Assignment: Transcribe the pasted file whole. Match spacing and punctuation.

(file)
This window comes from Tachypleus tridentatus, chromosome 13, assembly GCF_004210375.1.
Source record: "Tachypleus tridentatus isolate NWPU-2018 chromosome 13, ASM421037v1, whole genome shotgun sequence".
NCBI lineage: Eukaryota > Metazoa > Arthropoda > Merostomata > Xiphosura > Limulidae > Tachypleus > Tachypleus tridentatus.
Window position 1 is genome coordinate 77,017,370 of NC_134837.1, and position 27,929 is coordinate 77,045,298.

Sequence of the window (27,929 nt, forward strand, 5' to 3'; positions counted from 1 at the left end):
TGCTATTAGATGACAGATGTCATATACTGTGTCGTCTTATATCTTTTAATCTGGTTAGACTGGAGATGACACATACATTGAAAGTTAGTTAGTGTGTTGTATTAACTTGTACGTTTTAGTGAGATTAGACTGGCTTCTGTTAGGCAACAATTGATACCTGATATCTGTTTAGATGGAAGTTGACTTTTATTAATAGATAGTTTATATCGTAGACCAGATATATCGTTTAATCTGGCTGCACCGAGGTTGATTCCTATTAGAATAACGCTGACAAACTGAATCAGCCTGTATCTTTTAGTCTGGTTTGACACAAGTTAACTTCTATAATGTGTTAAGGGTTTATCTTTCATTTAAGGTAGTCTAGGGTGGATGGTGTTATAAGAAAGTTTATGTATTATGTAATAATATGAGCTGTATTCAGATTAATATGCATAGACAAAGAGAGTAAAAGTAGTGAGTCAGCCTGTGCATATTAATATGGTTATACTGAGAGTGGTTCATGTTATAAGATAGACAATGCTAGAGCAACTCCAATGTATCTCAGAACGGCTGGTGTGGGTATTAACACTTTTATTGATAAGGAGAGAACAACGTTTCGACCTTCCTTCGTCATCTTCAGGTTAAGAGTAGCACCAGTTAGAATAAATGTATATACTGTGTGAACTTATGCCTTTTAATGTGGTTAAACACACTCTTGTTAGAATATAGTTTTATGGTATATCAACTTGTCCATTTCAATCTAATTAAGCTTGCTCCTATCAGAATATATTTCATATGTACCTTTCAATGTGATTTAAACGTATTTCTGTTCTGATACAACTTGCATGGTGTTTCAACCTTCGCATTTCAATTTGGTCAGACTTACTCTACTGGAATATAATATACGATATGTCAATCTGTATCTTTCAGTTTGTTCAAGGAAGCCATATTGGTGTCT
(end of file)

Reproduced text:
This window comes from Tachypleus tridentatus, chromosome 13, assembly GCF_004210375.1.
Source record: "Tachypleus tridentatus isolate NWPU-2018 chromosome 13, ASM421037v1, whole genome shotgun sequence".
NCBI lineage: Eukaryota > Metazoa > Arthropoda > Merostomata > Xiphosura > Limulidae > Tachypleus > Tachypleus tridentatus.
Window position 1 is genome coordinate 77,017,370 of NC_134837.1, and position 27,929 is coordinate 77,045,298.

Sequence of the window (27,929 nt, forward strand, 5' to 3'; positions counted from 1 at the left end):
TGCTATTAGATGACAGATGTCATATACTGTGTCGTCTTATATCTTTTAATCTGGTTAGACTGGAGATGACACATACATTGAAAGTTAGTTAGTGTGTTGTATTAACTTGTACGTTTTAGTGAGATTAGACTGGCTTCTGTTAGGCAACAATTGATACCTGATATCTGTTTAGATGGAAGTTGACTTTTATTAATAGATAGTTTATATCGTAGACCAGATATATCGTTTAATCTGGCTGCACCGAGGTTGATTCCTATTAGAATAACGCTGACAAACTGAATCAGCCTGTATCTTTTAGTCTGGTTTGACACAAGTTAACTTCTATAATGTGTTAAGGGTTTATCTTTCATTTAAGGTAGTCTAGGGTGGATGGTGTTATAAGAAAGTTTATGTATTATGTAATAATATGAGCTGTATTCAGATTAATATGCATAGACAAAGAGAGTAAAAGTAGTGAGTCAGCCTGTGCATATTAATATGGTTATACTGAGAGTGGTTCATGTTATAAGATAGACAATGCTAGAGCAACTCCAATGTATCTCAGAACGGCTGGTGTGGGTATTAACACTTTTATTGATAAGGAGAGAACAACGTTTCGACCTTCCTTCGTCATCTTCAGGTTAAGAGTAGCACCAGTTAGAATAAATGTATATACTGTGTGAACTTATGCCTTTTAATGTGGTTAAACACACTCTTGTTAGAATATAGTTTTATGGTATATCAACTTGTCCATTTCAATCTAATTAAGCTTGCTCCTATCAGAATATATTTCATATGTACCTTTCAATGTGATTTAAACGTATTTCTGTTCTGATACAACTTGCATGGTGTTTCAACCTTCGCATTTCAATTTGGTCAGACTTACTCTACTGGAATATAATATACGATATGTCAATCTGTATCTTTCAGTTTGTTCAAGGAAGCCATATTGGTGTCT